Thursday, March 12, 2009

The Blackberry Boys Obey the Rules but Are the Rules Realistic?

I remember when Ed Stelmach was one of the “Deep Six” group of rookie backbencher MLAs. They sat in the nose-bleed seats way in the back. They wore pink bow ties and were prepared to be contrarian. When truth had to be brought to power they delivered it - often very effectively.

Now we have a new group "The Digital Six." These are, the thoroughly modern and contrarian MLAs I like to call The Blackberry-Boys. These are the MLAs who were caught “Twittering” in Question Period and have been reprimanded by the Speaker. There are rules and they must be to be honoured, and the Speaker is clear he will enforce them. The Blackberry Boys have said they will abide – as they should. Otherwise the Speaker will come down hard and they will find themselves out on their ears and become the “New Kids in the Hall.”

The Speaker is right to enforce the rules. It is his duty. The question is should there be such rules against using PDAs in the Legislature Chamber? Is that reasonable in the age of digital democracy? I don’t think so. Tradition versus technology is the dynamic at play here. The rules banning Blackberry communications in QP or even the debates and in Committee is something that must be changed.

We have had Hansard for eons and we have had live television coverage of QP for decades. There is even on-line streaming of QP these days so you can catch it on your computer from anywhere in the world that has a browser. That streaming service has been extended to include audio and video coverage of Committee meetings. These are all progressive steps to be applauded and were achieved under the leadership of the current Speaker. Hard to peg him as a Luddite. He is not.

That said, what is the principle and purpose of banning digital communications from the Legislature to the outside world by MLAs? It is because of the decorum of Question Period? Well the tradition of parliamentary government in QP is hardly one where manners prevail. It is a tradition rife with heckling, hectoring, haranguing and humiliation. That history hardly justifies a ban. School teachers have been loathed to bring classes to see QP because of the bad example these “adults” provided to students in their QP shenanigans.

Is it because MLAs are perceived as not paying proper attention while Twittering or text messaging? With the extensive staging and scripting of QP and the focus on Ministers what is there that demands such attentiveness? Is anyone actually sitting in the Legislature in QP not already knowing what the focus and outcome of this farce in three acts is going to be about? Who needs to pay that kind of attention with you already know the plot, the characters and their lines and the outcome of the “drama”?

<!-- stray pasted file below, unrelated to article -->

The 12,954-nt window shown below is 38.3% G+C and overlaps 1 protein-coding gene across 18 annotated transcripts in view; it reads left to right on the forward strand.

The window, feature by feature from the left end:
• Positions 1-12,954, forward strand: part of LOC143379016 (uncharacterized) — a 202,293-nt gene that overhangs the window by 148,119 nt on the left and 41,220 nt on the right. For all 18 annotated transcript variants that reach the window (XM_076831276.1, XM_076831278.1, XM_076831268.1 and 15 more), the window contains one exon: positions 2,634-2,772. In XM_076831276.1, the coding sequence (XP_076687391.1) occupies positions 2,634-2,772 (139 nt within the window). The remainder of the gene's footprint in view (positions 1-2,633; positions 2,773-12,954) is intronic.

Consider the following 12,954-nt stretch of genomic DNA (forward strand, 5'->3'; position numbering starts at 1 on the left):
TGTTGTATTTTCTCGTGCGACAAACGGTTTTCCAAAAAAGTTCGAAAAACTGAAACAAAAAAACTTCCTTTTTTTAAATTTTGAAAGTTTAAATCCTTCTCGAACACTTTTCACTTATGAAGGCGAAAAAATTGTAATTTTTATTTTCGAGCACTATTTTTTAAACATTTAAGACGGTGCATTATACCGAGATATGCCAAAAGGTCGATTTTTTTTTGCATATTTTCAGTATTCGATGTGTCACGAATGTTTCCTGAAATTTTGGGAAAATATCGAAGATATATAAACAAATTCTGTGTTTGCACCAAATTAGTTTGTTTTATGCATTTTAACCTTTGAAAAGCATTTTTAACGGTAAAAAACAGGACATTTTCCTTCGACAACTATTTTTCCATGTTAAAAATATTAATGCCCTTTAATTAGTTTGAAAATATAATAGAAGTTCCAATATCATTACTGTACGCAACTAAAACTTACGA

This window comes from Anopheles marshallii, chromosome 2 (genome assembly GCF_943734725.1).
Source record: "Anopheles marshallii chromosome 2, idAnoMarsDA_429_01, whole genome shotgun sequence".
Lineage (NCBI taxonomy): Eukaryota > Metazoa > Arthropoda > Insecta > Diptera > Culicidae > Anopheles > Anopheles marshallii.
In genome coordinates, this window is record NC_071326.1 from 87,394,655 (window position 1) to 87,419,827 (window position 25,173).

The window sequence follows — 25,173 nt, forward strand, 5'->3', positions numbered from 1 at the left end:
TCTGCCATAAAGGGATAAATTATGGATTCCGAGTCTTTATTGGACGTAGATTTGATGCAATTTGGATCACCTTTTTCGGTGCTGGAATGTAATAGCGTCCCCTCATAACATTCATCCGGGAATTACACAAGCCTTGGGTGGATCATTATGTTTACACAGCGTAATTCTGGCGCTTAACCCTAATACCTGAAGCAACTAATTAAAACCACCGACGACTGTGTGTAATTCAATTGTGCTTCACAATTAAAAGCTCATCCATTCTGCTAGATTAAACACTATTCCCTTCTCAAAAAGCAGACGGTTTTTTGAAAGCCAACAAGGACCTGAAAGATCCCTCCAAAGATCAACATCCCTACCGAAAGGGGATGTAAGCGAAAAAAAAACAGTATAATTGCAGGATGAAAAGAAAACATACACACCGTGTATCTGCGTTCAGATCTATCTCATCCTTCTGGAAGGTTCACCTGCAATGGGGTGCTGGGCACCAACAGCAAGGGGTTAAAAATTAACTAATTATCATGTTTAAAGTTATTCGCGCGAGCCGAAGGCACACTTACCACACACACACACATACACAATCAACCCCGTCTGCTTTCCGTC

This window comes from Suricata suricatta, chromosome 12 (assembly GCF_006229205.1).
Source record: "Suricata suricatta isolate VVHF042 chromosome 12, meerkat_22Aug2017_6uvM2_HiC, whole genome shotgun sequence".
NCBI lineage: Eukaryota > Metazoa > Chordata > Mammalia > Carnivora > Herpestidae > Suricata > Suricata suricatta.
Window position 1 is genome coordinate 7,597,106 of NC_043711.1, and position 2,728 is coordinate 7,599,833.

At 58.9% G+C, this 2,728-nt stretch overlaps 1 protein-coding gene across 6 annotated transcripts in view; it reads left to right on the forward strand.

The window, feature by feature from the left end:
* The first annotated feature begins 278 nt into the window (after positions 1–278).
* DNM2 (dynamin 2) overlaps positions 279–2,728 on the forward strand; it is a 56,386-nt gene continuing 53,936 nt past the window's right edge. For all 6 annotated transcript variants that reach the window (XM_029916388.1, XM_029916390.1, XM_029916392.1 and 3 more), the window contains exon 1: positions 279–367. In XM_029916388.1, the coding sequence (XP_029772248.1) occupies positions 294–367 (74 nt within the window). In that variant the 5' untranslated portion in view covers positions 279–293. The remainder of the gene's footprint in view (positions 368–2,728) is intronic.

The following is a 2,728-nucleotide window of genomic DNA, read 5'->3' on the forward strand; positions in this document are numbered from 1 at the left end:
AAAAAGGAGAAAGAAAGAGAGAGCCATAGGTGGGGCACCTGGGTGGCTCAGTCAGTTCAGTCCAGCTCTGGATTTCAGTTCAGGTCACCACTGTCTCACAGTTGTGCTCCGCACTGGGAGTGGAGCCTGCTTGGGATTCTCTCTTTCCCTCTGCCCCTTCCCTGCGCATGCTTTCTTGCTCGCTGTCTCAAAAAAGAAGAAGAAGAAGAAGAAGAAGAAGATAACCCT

I think the Backbenchers time is better spent reaching out to the world and putting the proceedings in some meaningful context for the rabble also known as citizens. This better use of their time instead of feigning interest in the proceedings for the benefit of the TV cameras.

The larger question is what is the actual value of Question Period anymore anyway? As I said, it is highly scripted political theatre designed to garner positive or negative headlines. It is not a way to get accountable, open and transparent governance. The Opposition’s questions are rarely answered to the point where the running gag saying “It is called Question Period not Answer Period” is more true than funny.

Then we have the self-serving puffball questions that are read by government Backbenchers to government Ministers, many of whom merely answer by reading directly from prepared scripts. The purpose of this tactic is to get the government version of the “story “on the public record and hopefully garner some positive media coverage. But it is not credible to the media so it does not work. Puffballs have the side benefit of giving Backbenchers some Hansard excerpts to send to constituents to show they are on the job. This is all so passé and such a futile exercise in message control. It merely adds to citizen cynicism about the overall effectiveness of our representative democracy.

There is a new web-based world out there and it is changing everything, including democracy and governing. I am thinking the Alberta Speaker’s enforcement of the old-world rules is doing the focus on this issue of digital real-time communications and the ubiquitous connectivity capacity of politicians a real favour. He is precipitating a public discussion about what accountable, open, responsible and effective representative government can actually be in the digital age.

There is so much positive potential in all of this in so many ways and at so many levels. Technology induced change is not new but it is always disruptive so let the debate begin.